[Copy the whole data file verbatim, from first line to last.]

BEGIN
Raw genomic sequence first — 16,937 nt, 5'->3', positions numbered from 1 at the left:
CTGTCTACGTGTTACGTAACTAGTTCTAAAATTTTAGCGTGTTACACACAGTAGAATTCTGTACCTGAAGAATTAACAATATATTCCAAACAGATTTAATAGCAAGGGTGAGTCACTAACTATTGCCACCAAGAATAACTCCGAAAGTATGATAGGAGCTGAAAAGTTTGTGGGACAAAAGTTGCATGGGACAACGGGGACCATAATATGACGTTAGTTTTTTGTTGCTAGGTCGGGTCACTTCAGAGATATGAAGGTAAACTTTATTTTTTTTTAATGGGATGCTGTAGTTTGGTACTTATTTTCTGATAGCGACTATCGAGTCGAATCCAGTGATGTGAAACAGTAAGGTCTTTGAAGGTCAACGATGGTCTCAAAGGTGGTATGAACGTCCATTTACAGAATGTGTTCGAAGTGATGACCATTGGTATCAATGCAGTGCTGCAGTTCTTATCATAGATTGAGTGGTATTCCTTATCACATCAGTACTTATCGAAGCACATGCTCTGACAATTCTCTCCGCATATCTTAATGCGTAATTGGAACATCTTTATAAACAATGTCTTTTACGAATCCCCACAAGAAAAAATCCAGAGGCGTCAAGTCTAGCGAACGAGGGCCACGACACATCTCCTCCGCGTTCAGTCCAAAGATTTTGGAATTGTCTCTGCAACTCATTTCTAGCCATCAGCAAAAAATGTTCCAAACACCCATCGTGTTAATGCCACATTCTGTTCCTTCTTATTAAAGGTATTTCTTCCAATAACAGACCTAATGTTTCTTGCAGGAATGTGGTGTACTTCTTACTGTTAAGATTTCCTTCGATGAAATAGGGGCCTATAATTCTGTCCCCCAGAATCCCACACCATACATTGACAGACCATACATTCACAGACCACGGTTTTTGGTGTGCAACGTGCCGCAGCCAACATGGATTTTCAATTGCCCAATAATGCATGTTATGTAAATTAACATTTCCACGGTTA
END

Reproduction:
Raw genomic sequence first — 16,937 nt, 5'->3', positions numbered from 1 at the left:
CTGTCTACGTGTTACGTAACTAGTTCTAAAATTTTAGCGTGTTACACACAGTAGAATTCTGTACCTGAAGAATTAACAATATATTCCAAACAGATTTAATAGCAAGGGTGAGTCACTAACTATTGCCACCAAGAATAACTCCGAAAGTATGATAGGAGCTGAAAAGTTTGTGGGACAAAAGTTGCATGGGACAACGGGGACCATAATATGACGTTAGTTTTTTGTTGCTAGGTCGGGTCACTTCAGAGATATGAAGGTAAACTTTATTTTTTTTTAATGGGATGCTGTAGTTTGGTACTTATTTTCTGATAGCGACTATCGAGTCGAATCCAGTGATGTGAAACAGTAAGGTCTTTGAAGGTCAACGATGGTCTCAAAGGTGGTATGAACGTCCATTTACAGAATGTGTTCGAAGTGATGACCATTGGTATCAATGCAGTGCTGCAGTTCTTATCATAGATTGAGTGGTATTCCTTATCACATCAGTACTTATCGAAGCACATGCTCTGACAATTCTCTCCGCATATCTTAATGCGTAATTGGAACATCTTTATAAACAATGTCTTTTACGAATCCCCACAAGAAAAAATCCAGAGGCGTCAAGTCTAGCGAACGAGGGCCACGACACATCTCCTCCGCGTTCAGTCCAAAGATTTTGGAATTGTCTCTGCAACTCATTTCTAGCCATCAGCAAAAAATGTTCCAAACACCCATCGTGTTAATGCCACATTCTGTTCCTTCTTATTAAAGGTATTTCTTCCAATAACAGACCTAATGTTTCTTGCAGGAATGTGGTGTACTTCTTACTGTTAAGATTTCCTTCGATGAAATAGGGGCCTATAATTCTGTCCCCCAGAATCCCACACCATACATTGACAGACCATACATTCACAGACCACGGTTTTTGGTGTGCAACGTGCCGCAGCCAACATGGATTTTCAATTGCCCAATAATGCATGTTATGTAAATTAACATTTCCACGGTTA